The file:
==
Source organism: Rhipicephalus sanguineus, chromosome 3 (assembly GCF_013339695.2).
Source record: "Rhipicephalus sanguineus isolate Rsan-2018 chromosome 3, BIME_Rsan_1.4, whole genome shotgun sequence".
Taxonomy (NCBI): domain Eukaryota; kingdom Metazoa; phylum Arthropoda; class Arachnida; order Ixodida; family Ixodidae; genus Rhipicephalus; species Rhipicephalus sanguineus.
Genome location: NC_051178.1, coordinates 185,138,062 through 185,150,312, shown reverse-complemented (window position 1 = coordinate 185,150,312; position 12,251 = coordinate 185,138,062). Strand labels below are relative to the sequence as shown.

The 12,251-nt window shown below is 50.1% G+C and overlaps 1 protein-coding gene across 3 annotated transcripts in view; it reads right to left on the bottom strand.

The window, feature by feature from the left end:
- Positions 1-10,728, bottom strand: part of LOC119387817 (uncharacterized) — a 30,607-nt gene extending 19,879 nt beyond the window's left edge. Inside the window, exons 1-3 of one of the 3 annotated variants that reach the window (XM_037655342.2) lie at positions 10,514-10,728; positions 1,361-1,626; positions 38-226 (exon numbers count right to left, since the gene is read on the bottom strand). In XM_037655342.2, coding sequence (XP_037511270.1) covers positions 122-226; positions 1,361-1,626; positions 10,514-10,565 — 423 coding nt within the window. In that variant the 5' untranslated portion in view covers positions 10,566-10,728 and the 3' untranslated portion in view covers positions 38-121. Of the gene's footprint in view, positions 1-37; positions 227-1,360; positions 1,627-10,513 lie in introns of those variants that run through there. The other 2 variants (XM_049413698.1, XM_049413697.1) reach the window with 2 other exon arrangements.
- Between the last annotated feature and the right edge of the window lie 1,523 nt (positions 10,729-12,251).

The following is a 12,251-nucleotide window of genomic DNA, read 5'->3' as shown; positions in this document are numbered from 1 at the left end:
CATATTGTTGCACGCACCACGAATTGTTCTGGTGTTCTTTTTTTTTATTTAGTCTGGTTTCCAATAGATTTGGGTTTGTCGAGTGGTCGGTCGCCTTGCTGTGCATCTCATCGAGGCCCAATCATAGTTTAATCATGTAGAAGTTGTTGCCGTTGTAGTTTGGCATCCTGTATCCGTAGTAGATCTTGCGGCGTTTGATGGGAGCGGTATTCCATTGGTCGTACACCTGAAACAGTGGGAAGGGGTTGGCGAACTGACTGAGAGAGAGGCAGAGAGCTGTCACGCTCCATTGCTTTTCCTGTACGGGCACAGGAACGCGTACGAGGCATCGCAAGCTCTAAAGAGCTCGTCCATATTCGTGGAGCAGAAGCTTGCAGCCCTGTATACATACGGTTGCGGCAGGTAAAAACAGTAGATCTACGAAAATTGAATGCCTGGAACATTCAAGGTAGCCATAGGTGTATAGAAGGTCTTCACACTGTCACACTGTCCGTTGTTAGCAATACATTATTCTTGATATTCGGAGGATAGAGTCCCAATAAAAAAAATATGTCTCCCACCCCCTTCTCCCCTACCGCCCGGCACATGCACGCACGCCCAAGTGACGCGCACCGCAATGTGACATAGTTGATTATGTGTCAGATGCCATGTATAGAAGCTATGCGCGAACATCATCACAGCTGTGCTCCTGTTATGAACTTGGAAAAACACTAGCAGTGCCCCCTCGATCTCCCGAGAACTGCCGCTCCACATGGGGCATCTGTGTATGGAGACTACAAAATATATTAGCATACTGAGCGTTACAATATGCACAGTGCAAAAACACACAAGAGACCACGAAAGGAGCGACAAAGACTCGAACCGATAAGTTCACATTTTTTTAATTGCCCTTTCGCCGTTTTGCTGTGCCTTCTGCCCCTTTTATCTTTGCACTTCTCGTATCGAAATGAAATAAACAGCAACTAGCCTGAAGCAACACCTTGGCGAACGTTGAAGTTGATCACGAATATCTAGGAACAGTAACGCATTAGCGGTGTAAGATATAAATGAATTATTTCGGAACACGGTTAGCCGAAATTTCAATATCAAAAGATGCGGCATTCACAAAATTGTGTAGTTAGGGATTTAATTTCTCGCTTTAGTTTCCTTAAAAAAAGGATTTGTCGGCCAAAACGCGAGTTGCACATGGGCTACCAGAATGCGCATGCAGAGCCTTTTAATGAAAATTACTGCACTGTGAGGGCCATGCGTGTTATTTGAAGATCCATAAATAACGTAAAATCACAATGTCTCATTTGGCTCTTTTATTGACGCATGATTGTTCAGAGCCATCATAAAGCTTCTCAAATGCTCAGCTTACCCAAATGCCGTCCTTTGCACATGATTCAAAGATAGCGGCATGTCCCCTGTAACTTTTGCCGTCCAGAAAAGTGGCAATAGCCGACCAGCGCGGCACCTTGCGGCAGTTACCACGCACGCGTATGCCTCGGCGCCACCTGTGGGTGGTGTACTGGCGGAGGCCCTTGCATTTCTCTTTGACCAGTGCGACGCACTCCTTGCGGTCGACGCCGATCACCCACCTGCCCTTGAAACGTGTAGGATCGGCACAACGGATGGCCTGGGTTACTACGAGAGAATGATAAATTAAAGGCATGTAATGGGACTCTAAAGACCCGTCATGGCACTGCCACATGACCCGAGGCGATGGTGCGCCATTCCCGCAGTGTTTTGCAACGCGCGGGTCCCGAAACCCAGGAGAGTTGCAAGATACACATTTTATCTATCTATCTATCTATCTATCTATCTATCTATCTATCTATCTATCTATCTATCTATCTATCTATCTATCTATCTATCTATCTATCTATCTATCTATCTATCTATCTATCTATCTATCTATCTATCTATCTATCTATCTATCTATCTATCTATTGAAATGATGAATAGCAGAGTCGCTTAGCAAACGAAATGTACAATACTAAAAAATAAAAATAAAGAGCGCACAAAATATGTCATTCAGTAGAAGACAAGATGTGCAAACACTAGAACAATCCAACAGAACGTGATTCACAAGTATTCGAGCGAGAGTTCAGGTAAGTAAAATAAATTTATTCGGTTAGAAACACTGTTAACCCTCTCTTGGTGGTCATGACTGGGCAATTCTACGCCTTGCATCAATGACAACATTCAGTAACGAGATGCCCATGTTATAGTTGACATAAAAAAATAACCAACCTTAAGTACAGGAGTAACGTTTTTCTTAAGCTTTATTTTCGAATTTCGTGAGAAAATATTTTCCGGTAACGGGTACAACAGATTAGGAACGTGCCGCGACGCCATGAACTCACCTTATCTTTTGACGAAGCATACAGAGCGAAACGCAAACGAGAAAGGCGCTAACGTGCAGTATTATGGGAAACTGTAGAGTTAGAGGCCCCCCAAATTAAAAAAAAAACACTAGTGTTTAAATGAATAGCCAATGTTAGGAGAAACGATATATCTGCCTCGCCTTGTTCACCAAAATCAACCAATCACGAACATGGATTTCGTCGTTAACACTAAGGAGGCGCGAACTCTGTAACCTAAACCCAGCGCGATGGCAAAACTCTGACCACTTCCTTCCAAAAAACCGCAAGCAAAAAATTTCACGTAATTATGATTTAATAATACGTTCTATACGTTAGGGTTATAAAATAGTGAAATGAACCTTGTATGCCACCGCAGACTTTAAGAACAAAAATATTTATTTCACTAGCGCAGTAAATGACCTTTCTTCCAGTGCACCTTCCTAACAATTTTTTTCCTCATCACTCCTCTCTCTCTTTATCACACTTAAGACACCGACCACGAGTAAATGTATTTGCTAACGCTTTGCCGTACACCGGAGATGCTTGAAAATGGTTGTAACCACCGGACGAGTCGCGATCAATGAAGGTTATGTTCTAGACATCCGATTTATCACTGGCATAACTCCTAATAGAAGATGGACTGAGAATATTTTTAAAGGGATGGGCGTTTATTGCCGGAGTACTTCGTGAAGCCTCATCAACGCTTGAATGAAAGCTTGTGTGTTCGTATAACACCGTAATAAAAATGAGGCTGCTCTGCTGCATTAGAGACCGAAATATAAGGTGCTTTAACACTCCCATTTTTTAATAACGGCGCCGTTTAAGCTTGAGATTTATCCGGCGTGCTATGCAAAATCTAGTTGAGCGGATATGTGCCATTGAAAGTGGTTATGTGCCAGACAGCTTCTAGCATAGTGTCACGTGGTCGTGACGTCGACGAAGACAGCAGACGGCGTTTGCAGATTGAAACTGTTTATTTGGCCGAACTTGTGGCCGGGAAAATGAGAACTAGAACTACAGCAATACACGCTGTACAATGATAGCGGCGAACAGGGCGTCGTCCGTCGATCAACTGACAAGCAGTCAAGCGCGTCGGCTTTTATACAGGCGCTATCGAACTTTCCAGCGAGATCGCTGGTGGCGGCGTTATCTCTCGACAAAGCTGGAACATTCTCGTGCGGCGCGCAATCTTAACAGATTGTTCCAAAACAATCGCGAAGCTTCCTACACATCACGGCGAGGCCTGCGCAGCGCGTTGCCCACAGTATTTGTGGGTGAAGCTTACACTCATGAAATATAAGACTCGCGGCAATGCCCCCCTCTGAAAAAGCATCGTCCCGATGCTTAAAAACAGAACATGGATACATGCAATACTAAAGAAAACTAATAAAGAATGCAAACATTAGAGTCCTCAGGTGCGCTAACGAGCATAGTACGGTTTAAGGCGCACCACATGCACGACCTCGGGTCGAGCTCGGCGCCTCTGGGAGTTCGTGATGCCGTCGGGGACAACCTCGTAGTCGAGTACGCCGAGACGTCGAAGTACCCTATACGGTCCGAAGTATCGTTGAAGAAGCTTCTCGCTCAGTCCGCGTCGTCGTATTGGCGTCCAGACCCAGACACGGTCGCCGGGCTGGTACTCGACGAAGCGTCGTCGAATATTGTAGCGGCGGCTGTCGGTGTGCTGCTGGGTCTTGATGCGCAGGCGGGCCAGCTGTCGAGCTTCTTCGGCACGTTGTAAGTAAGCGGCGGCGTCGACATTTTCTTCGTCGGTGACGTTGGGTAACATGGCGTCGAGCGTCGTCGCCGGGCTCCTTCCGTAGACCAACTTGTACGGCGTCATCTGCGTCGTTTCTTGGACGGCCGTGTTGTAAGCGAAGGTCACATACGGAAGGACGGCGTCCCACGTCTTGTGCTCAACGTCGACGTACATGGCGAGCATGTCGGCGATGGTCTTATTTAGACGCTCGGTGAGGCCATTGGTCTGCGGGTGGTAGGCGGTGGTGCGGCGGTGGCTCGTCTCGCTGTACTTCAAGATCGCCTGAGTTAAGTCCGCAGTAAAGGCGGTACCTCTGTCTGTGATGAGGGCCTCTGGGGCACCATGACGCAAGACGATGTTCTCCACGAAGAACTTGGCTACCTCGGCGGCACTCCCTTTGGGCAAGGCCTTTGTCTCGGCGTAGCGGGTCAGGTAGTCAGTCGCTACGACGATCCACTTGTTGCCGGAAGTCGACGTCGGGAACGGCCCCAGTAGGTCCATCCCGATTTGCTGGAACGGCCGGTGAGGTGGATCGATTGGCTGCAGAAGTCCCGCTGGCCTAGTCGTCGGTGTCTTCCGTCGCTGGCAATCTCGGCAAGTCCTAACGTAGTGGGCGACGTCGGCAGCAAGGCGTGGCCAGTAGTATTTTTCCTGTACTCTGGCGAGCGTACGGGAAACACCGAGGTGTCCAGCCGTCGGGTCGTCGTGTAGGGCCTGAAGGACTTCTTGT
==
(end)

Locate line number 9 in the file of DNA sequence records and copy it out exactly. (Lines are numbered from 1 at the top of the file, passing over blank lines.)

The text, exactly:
The following is a 12,251-nucleotide window of genomic DNA, read 5'->3' as shown; positions in this document are numbered from 1 at the left end: